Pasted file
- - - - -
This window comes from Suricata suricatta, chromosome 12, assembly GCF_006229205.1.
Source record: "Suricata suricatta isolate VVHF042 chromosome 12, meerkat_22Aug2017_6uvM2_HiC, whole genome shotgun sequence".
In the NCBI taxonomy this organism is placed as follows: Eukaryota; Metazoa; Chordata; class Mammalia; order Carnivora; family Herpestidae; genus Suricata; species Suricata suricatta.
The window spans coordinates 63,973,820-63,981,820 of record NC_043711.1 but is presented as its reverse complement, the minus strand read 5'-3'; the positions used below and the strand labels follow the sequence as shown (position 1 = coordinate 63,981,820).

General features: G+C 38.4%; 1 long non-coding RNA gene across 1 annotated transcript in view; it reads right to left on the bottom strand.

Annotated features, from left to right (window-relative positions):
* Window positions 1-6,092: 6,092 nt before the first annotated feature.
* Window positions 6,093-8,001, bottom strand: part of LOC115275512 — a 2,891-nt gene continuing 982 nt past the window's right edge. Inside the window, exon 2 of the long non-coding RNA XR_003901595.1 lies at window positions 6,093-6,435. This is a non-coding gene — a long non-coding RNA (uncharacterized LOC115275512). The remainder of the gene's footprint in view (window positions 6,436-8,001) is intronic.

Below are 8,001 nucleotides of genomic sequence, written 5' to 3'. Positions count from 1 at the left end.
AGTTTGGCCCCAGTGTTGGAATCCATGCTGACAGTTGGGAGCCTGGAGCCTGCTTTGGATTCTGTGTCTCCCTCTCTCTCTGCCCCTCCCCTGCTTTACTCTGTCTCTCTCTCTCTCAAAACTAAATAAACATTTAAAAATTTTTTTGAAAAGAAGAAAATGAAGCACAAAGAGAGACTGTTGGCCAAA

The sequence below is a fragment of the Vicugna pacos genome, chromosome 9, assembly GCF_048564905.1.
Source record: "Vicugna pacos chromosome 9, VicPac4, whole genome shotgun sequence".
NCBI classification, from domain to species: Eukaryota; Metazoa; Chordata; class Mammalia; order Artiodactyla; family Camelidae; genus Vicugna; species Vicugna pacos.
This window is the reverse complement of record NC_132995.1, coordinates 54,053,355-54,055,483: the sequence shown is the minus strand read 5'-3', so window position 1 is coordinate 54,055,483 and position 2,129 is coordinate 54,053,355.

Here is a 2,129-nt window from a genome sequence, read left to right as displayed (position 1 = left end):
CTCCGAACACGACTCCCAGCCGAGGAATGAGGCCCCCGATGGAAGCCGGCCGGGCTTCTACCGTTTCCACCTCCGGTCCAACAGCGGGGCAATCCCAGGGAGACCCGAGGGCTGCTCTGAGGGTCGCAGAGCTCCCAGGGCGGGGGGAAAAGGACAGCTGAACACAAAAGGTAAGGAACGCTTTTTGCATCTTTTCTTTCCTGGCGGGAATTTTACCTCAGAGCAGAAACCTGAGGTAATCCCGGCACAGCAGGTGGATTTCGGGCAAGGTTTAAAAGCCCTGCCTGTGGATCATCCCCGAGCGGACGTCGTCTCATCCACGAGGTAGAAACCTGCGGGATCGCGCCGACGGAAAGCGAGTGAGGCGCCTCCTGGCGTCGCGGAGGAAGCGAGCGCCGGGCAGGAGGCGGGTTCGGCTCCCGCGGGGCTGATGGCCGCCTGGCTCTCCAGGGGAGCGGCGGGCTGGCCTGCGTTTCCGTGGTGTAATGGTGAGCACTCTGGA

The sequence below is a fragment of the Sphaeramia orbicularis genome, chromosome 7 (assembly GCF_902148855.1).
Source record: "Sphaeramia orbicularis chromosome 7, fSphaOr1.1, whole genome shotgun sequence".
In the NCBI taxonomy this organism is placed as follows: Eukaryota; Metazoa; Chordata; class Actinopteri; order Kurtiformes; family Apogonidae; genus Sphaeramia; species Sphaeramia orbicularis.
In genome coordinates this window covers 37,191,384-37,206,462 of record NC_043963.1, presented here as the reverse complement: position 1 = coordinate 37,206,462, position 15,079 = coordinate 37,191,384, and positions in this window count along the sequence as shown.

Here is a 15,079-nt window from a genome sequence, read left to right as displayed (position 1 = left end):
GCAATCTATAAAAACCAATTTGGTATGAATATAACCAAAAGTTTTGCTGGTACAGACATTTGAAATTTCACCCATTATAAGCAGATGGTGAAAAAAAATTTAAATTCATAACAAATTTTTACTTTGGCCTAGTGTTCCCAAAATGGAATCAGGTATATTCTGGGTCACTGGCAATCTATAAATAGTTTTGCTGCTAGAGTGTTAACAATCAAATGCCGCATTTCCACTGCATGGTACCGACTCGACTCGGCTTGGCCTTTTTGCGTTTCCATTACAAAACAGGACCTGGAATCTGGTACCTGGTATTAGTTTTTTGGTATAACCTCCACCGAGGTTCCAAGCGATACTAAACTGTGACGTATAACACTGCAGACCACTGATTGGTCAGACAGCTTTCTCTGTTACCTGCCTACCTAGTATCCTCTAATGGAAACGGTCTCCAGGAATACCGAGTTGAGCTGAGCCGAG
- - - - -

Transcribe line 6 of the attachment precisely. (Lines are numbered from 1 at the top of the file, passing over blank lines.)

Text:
Annotated features, from left to right (window-relative positions):